Govt announces $3.5 million grape and wine support package


Thursday, 13 June, 2024

Govt announces $3.5 million grape and wine support package

On 12 June, the Albanese government announced a $3.5 million Grape and Wine Sector Long-term Viability Support Package to support the long-term viability of the grape and wine industry to respond to the oversupply of red wine. However, members of the wine industry are thirsty for more security.

The package will fund a range of activities which aim to build demand and new markets for wine both domestically and internationally, provide better data for growers to make decisions and diversify into alternative products, and investigate competition and regulatory issues.

The Albanese government has also announced that it will extend support for wine producers to grow domestic sales and promote agritourism by supporting the Wine Tourism and Cellar Door Grant Program for another year.

This allows wine and cider businesses the opportunity to share in $10 million of funding designed to help attract visitors to Australian wine regions and promote agritourism.

Under the program, wine producers can apply for grants of up to $100,000 on eligible cellar door sales made during the previous financial year.

These announcements come on top of $2 million surge support for affected Australian agricultural exporters to re-establish commercial connections in China and continue to diversify into other markets.

In just one month since duties were removed on bottled wine, Australia has exported over $86 million of quality wine to China.

The majority of Australian wine exports to China are from South Australia. South Australian wine producers have exported almost $80 million of wine to China in the first month since duties were removed (92.1% of Australia’s total wine exports to China).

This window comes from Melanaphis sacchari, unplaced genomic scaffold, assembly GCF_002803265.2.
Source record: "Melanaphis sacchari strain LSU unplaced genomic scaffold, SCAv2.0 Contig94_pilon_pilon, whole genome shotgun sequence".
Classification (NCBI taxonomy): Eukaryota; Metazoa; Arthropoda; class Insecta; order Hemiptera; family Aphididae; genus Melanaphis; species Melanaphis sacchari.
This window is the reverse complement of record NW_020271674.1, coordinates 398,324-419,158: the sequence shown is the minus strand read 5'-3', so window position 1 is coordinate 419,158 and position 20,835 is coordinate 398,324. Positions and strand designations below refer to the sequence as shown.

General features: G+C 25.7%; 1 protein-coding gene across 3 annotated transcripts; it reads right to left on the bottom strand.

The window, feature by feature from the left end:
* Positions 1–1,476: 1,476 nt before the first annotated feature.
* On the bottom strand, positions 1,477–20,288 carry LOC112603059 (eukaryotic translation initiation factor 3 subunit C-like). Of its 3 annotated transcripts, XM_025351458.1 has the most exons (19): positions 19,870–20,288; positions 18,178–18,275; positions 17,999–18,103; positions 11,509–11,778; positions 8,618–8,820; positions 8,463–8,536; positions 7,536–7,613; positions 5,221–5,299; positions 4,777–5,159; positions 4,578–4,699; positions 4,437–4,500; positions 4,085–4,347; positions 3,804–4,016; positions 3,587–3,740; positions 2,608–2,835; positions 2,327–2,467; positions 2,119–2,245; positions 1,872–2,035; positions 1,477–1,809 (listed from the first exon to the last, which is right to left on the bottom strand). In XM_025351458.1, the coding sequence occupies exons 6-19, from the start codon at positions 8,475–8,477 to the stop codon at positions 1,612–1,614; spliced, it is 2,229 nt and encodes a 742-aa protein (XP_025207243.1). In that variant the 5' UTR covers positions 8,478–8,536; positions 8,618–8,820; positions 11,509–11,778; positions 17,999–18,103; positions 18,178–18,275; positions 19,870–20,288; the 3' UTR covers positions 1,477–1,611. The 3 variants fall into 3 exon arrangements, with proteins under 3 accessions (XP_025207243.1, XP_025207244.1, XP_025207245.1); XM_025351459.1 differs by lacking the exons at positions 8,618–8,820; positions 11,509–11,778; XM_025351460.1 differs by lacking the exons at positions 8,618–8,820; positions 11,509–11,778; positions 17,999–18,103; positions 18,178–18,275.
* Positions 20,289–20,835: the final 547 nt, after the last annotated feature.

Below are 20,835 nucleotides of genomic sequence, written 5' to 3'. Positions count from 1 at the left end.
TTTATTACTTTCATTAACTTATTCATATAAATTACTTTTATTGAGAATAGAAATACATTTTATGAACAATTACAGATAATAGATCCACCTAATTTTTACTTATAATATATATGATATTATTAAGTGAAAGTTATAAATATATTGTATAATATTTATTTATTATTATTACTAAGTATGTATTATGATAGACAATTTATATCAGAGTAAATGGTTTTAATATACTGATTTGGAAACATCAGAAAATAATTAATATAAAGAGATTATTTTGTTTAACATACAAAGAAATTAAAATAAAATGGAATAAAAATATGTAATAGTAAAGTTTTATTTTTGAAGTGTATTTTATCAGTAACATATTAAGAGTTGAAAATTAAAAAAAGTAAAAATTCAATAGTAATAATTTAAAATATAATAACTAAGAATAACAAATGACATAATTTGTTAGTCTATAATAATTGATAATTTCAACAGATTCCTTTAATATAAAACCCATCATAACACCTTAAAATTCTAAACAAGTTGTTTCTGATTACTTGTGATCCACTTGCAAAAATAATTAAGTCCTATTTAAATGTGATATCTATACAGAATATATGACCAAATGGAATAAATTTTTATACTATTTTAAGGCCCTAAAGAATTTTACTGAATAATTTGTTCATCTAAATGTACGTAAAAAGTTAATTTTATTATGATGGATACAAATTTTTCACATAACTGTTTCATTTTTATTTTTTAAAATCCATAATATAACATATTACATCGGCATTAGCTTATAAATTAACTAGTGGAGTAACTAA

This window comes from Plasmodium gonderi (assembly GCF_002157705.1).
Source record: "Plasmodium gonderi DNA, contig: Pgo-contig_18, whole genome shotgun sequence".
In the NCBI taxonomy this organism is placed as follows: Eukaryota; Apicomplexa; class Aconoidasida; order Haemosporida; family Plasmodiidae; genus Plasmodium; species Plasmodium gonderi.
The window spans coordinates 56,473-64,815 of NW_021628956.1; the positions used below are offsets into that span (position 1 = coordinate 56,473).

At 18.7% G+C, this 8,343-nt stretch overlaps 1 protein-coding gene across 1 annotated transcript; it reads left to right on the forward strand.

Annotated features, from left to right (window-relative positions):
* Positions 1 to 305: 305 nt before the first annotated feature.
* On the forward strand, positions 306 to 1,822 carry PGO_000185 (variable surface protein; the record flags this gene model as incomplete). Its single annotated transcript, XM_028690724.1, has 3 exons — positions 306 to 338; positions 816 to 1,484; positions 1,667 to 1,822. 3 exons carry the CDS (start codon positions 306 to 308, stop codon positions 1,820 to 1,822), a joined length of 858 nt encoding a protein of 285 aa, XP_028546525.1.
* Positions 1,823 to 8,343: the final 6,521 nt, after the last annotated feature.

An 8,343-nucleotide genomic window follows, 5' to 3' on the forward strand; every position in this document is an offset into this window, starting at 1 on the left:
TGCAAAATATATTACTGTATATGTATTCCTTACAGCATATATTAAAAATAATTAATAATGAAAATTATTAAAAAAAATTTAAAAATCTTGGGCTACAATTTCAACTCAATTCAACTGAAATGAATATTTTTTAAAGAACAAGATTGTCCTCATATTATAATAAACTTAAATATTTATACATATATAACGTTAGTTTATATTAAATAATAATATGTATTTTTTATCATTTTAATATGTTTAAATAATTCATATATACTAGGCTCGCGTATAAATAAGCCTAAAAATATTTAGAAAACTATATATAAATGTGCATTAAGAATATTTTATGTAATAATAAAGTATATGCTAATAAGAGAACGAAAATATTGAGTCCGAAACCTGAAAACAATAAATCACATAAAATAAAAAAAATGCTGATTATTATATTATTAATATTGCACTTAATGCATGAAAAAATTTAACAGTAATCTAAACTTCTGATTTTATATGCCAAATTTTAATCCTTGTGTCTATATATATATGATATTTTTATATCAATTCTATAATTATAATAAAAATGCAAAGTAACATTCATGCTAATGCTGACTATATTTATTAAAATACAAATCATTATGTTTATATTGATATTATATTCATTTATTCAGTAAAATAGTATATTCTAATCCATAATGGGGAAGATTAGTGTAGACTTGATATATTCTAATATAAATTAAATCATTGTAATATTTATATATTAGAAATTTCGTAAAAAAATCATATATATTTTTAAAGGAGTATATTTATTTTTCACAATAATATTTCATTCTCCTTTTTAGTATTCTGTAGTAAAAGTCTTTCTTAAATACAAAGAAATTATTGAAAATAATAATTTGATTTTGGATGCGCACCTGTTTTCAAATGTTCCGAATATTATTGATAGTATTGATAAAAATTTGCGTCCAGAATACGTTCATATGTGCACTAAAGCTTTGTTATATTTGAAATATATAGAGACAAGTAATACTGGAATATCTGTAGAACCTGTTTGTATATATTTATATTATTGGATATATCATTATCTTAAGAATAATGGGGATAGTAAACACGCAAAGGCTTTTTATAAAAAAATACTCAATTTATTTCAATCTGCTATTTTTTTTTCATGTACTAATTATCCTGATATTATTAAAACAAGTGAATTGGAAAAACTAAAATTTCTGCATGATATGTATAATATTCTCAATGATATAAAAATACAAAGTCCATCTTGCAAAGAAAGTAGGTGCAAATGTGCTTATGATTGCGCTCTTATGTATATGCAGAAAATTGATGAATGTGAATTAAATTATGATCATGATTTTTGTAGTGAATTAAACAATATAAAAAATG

To address this, the government aims to support the diversification of wine export markets and federal, state and territory agriculture ministers recently established the Viticulture and Wine Sector Working Group, to develop a nationally coordinated approach and provide advice on options to support the industry.

Minister for Agriculture, Fisheries and Forestry Murray Watt said: “I know how hard the past few years have been for wine producers across the country, so to see the successful return of this export market is fantastic for the future of the wine sector.

“But we also know there are some in the industry who are doing it tough who don’t export to China, and that’s why today we have announced this new package to support the long-term sustainability of the sector.”

Lee Mclean, CEO of Australian Grape & Wine, said: “We are pleased with the government’s swift response to feedback received during the Viticulture and Wine Sector Working Group’s consultations.

“The planned activities to boost demand, open new markets, provide better data, diversify products and investigate competition and regulatory issues represent a modest investment towards addressing medium- to long-term issues in our sector.”

However, McLean underscored the urgent need for solutions to the current supply and demand imbalance, red wine oversupply and increasing economic disadvantages in regional Australia.

“While these measures will support future policy- and decision-making, immediate assistance for grape growers and winemakers remains critical. The long-term viability of our industry is essential to the economic success of communities across rural and regional Australia,” McLean said.

Image credit: iStock.com/s_white

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